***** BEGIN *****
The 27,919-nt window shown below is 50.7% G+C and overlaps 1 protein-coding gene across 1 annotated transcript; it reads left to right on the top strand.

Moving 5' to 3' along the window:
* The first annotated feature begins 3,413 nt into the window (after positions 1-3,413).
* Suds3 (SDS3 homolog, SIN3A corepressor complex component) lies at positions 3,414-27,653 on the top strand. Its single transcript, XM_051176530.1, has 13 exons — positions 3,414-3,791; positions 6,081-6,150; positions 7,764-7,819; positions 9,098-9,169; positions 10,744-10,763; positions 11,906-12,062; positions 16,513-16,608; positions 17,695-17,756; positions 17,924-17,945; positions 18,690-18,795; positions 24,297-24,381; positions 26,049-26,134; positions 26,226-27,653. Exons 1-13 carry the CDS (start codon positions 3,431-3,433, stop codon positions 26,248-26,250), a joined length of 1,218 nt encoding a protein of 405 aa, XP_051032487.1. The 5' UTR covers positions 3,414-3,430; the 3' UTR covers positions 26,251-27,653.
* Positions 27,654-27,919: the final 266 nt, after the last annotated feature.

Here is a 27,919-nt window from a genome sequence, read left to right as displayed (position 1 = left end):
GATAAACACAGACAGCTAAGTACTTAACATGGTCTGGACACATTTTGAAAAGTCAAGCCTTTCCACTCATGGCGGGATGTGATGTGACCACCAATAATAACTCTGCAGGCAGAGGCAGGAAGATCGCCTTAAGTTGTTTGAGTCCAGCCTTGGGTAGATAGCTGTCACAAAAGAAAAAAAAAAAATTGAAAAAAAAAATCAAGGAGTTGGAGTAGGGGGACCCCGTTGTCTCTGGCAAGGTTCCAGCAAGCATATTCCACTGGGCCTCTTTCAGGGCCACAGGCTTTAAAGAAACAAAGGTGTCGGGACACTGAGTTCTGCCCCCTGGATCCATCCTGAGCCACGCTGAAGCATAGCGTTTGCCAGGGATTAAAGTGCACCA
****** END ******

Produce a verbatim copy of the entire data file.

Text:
The 27,919-nt window shown below is 50.7% G+C and overlaps 1 protein-coding gene across 1 annotated transcript; it reads left to right on the top strand.

Moving 5' to 3' along the window:
* The first annotated feature begins 3,413 nt into the window (after positions 1-3,413).
* Suds3 (SDS3 homolog, SIN3A corepressor complex component) lies at positions 3,414-27,653 on the top strand. Its single transcript, XM_051176530.1, has 13 exons — positions 3,414-3,791; positions 6,081-6,150; positions 7,764-7,819; positions 9,098-9,169; positions 10,744-10,763; positions 11,906-12,062; positions 16,513-16,608; positions 17,695-17,756; positions 17,924-17,945; positions 18,690-18,795; positions 24,297-24,381; positions 26,049-26,134; positions 26,226-27,653. Exons 1-13 carry the CDS (start codon positions 3,431-3,433, stop codon positions 26,248-26,250), a joined length of 1,218 nt encoding a protein of 405 aa, XP_051032487.1. The 5' UTR covers positions 3,414-3,430; the 3' UTR covers positions 26,251-27,653.
* Positions 27,654-27,919: the final 266 nt, after the last annotated feature.

Here is a 27,919-nt window from a genome sequence, read left to right as displayed (position 1 = left end):
GATAAACACAGACAGCTAAGTACTTAACATGGTCTGGACACATTTTGAAAAGTCAAGCCTTTCCACTCATGGCGGGATGTGATGTGACCACCAATAATAACTCTGCAGGCAGAGGCAGGAAGATCGCCTTAAGTTGTTTGAGTCCAGCCTTGGGTAGATAGCTGTCACAAAAGAAAAAAAAAAAATTGAAAAAAAAAATCAAGGAGTTGGAGTAGGGGGACCCCGTTGTCTCTGGCAAGGTTCCAGCAAGCATATTCCACTGGGCCTCTTTCAGGGCCACAGGCTTTAAAGAAACAAAGGTGTCGGGACACTGAGTTCTGCCCCCTGGATCCATCCTGAGCCACGCTGAAGCATAGCGTTTGCCAGGGATTAAAGTGCACCA